Tourism holdings limited (THL) created a prototype nissan E-NV200 sleeper van solely for its staff and stakeholders to learn about the electric vehicle (EV) camping experience.
Action Manufacturing created the one-off fit out for Britz but the tourism brand won’t be commercialising the e-NV200 prototype for future use within its Campervan rental fleet.
However, the company was more than happy for us to spend a few hours in the electric sleeper van to get an appreciation for what zero emission tourism has to offer.
It is doing this as Britz gears up to put a fleet of 10 EV Campervans, built on larger LDV chassis, on the road for the 2018/2019 summer tourism season.
In order to do so it realised that it needed to get a better understanding of range and charging times, and has been working to curate itineraries to deliver an effortless customer experience so clients could enjoy their holiday without any anxiety about running out of power.
The company says forming partnerships with tourism operators and Holiday Parks New Zealand is key to developing an infrastructure for EV campers as well as a set of itineraries for travellers to see the best of New Zealand and charge as they travel.
To create these itineraries Britz staff in the North and South Islands have been hitting the road in the prototype electric sleeper van, appropriately nicknamed “Tiny” to give feedback to the company on their experiences.
Tiny the Britz e-NV200 sleeper van is powered by a 80kW/253Nm electric powertrain married to a 24 kWh battery which provides a real world driving range of 100km.
That’s more than enough range to get people from point to point, and the e-NV200 has two charging points found behind the front panel on the bonnet which flips up to reveal a Type One plug socket for slow charging at home or at a campsite, and a Chademo socket for fast-charging when at stations as the Chargenet units at Z service stations.
Fast charging through the Chademo port will top up the e-NV200 to 80 percent in around 30 minutes. Slow charging at a campsite through the type one socket will take much longer, so best to plug in when you arrive and let the amps trickle through overnight.
By day Tiny will comfortably transport two people and the requisite supplies for an overnight camping trip. It is equipped with a drawer fridge and a swivelling table in the rear, as well as comfy pillows, sheets, and blankets to make up the double bed.
A bucket of cleaning materials and kit and a plastic container of cooking and eating utensils was also provided, but to prevent them rolling around the cabin, we secured these in the wooden storage box behind the front seats that performs double duty as a bench seat.
Tiny is not fully self contained so this means that users will have to book into a holiday park or find a camping site with access to cooking and cleaning amenities where they can also plug in to recharge the battery overnight.
The e-NV200 is essentially a merger of Nissan’s NV200 light commercial van with the powertrain from the 24kWh Gen 2 Nissan Leaf but it’s one that works very well, and recently the manufacturer began production of a more powerful 40kWh e-NV200 model, with you guessed it, the same powertrain as the new fourth generation Nissan Leaf.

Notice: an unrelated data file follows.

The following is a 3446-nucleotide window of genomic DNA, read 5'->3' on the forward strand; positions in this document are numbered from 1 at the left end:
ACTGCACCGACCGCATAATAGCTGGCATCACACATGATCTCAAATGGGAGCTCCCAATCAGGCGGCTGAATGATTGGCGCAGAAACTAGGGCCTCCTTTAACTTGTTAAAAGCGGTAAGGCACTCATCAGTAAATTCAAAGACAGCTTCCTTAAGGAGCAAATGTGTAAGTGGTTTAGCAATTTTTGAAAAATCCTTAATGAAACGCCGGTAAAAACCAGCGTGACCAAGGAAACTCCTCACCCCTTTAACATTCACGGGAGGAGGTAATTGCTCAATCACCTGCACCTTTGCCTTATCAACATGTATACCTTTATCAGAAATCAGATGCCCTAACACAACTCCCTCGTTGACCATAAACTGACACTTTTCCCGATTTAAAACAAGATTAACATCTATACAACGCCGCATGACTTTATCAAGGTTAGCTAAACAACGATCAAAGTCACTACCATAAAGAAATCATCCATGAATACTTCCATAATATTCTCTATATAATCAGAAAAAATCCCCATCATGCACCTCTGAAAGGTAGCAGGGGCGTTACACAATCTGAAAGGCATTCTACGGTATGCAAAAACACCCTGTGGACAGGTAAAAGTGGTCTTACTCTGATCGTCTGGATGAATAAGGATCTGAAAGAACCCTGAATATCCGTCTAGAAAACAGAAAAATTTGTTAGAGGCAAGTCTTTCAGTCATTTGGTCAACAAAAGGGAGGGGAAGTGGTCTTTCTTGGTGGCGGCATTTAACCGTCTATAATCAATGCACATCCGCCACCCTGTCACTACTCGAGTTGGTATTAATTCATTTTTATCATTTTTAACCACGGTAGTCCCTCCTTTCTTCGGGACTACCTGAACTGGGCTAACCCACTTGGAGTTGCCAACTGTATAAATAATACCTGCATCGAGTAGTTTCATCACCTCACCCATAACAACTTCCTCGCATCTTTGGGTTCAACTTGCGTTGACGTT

Unlike previous Nissan vans which have been one-box forward control designs where the driver sits on top of the engine and the front axle, the shapely e-NV200 design puts the engine bay and the front axles ahead of the driving compartment for better aerodynamics and safety.
On the road the 24kWh e-NV200 is not lacking for power, accelerating sprightly away from standstill and easily keeping up with the motorway flow at 80 to 100km/h. Hitting the Eco button will reduce available motor power and preserve that all important battery range.
There is also a B mode on the gear shift selector for additional engine braking and battery regeneration, and around town it is quite easy to drive the car with one-pedal such is the efficiency of the electric motors retardation.
The electric power steering is almost too light and devoid of feel, but thanks to the battery pack mounted amidships in the floor of the e-NV200, this vehicle has a planted to the road feel despite its short but tall dimensions, which also gifts the Van with a very tight turning circle.
Inside the e-NV200’s dashboard is made from durable and easily cleaned plastics, the driving position is quite high and affords a good view of the road ahead, and interestingly there are heated seats and a heated steering wheel function.
Tiny was fitted with an aftermarket touch screen navigation system which also incorporated Bluetooth telephony and a reversing camera, and engaging reverse immediately activated a warning chime in and outside the vehicle.
Like most e-NV200 vans, Tiny also generates a unique noise when driving forward slowly so as to warn people that they are in the presence of what is normally a very quiet vehicle.
Tiny may be a one-off prototype vehicle for Britz but no doubt there will be some individuals who are enthused by the idea of creating a sleeper van from an e-NV200, and certainly as a template you would be hard pressed to find a better design than this one from Action Manufacturing.